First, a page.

dedicated to thrift.
One of Tokyo’s more reasonably priced thrift stores, the Harajuku branch is stocked to please its fashion-conscious denizens: expect colourful sportswear, rare trainers, baseball jackets, biker jackets and vintage Disney tees.
The details: Harajuku (00 81 3 6406 0505; kinji.jp).
If you’re nostalgic for the Eighties, this one’s for you. Even if the clothing is too neon and bright for your tastes, it’s worth visiting (especially with kids in tow) because it’s so unabashedly, joyously Japanese: kitsch, cute, fun. Excellent for Madonna T-shirts, tutus and furry rucksacks.
The details: 2F, 4-24-7 Kita-Koenji, Suginami-ku (spankworld.jp).
When it comes to caring about the planet, Portland’s hipster residents have long been ahead of the curve. The city has a thriving thrift scene, with prices generally reasonable. Nob Hill is the most fertile area.
Simple & Just
Its $10 sweatshirts are a steal, its mom jeans are elite and it has a lovely, relaxed feel to shop in. Like its name, this nonprofit store donates all proceeds to exploited women and children in the local area.
The details: 2325 NW Westover Road (00 1 971 386 2907; simpleandjust.org).
Seams To Fit
Launched in 1999 and a Certified B Corporation business since 2016, this carefully edited store sells everything from high-end Chloe blouses to mid-market plaid shirts by J Crew, with the US finds being the most reasonably priced.
The details: 2239 NW Raleigh Street (00 1 503 224 7884; seamstofit.com).
A super-friendly store specialising in plus-sized vintage for all. It has life-affirming notes in the dressing room and life-affirmingly colourful clothes on its rails.
The details: 3554 NE Sandy Blvd. (00 1 503 231 3603; fatfancyfashions.com).
It goes without saying that the fashion capital of the world has a strong thrift store game. Le Marais (in the 3e) has the highest concentration, but the 9e is up and coming, too. There’s also the famous Marche aux Puces (Fleamarket) in Clignancourt, with more than 2,500 stalls, held three days a week.
A bijou store selling vintage from the Forties to the Eighties, including small items of furniture and a to-die-for selection of jewellery.
The details: 5 rue Henry Monnier, 75009 (00 33 1 56 92 19 12).
If you’re in central Paris, the short stroll from the Louvre is worth it to see this tiny treasure trove of rare vintage Dior, Givenchy and Hermes. The 45-year-old store is a favourite among designers looking for inspiration.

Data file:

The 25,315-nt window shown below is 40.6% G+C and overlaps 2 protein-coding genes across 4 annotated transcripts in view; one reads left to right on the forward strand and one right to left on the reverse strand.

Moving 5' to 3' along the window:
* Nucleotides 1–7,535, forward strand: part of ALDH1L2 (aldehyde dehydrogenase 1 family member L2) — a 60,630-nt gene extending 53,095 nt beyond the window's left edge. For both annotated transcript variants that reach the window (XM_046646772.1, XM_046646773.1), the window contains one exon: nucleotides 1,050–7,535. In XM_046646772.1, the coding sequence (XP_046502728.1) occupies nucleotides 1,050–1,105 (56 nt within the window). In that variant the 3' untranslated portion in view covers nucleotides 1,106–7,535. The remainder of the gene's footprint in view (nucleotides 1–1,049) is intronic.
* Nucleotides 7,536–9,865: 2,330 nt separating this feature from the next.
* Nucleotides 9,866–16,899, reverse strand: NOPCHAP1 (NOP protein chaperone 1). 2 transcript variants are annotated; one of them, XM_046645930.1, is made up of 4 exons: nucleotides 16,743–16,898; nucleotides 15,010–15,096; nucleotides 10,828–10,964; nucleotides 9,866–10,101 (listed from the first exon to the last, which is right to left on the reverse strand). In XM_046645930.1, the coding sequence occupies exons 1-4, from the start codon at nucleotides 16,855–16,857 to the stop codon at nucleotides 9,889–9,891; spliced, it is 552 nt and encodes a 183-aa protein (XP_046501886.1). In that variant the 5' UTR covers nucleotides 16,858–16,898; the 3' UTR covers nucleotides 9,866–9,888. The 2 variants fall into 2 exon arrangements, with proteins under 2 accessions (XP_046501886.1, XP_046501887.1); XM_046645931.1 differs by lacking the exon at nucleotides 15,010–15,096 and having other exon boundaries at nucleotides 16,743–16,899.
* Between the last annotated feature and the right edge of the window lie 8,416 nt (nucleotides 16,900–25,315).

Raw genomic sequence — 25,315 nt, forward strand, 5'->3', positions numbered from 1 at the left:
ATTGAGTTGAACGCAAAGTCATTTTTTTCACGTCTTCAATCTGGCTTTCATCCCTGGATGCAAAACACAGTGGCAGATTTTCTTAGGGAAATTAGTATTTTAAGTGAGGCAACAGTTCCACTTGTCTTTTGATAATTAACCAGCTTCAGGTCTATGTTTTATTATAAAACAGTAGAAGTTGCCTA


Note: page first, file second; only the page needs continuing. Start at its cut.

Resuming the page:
The details: 24 Galerie Montpensier, Jardin de Palais Royal, 75001 (00 33 1 40 15 01 04).
A favourite with costume designers, this three-floor emporium sells clothes from the Thirties onwards, and is particularly strong on dresses from the Forties and Fifties. It’s pleasingly haphazard and fun to rummage in.
The details: 69 rue Marguerite de Rochechouart, 75009 (00 33 1 42 81 10 42).
4 rules on how to thrift, a beginner’s guide
1. Don't overspend
Maybe it’s just me, but whenever I am in a foreign city, money takes on a different meaning. Normally mindful and parsimonious, I can find myself adopting a new, cavalier attitude whose central tenet is “largesse”.
This can be disastrous for my bank balance. It’s why I once bought a Chanel coat in Paris that I’d never have dreamed of purchasing, had I been on home turf. So my first tip: don’t buy it just because the sun is shining and the price tag is in a different currency, ergo, doesn’t count. Money is money, and thrift shopping is supposed to be thrifty. The clue is in the name.
2. Call ahead
The pandemic has decimated so many bricks and mortar retailers, and none are more vulnerable than small, independent thrift stores. In the course of researching this, it’s become apparent that all over Europe, many well-loved thrift stores have very sadly closed down, or migrated their businesses online as rent increases combined with lowered footfall ceased to make them tenable.
In the case of one in Copenhagen, not even a glowing review in Vogue had saved it. Even if their website or Instagram account is active, it’s still worth calling or emailing ahead to check their store is open, or that opening hours haven’t been reduced.
3. Ask around
The internet is wonderful, but so too is the hotel receptionist/waiter/barista. Not all second-hand shops have their own web presence. Local people will also be best placed to tell you which charity shops have the best haul.
4. Be diligent
Try things on if you can, check labels for cleaning instructions, check under arms for discoloration and worn seams and always sniff a garment, particularly a coat, to check for a musty smell.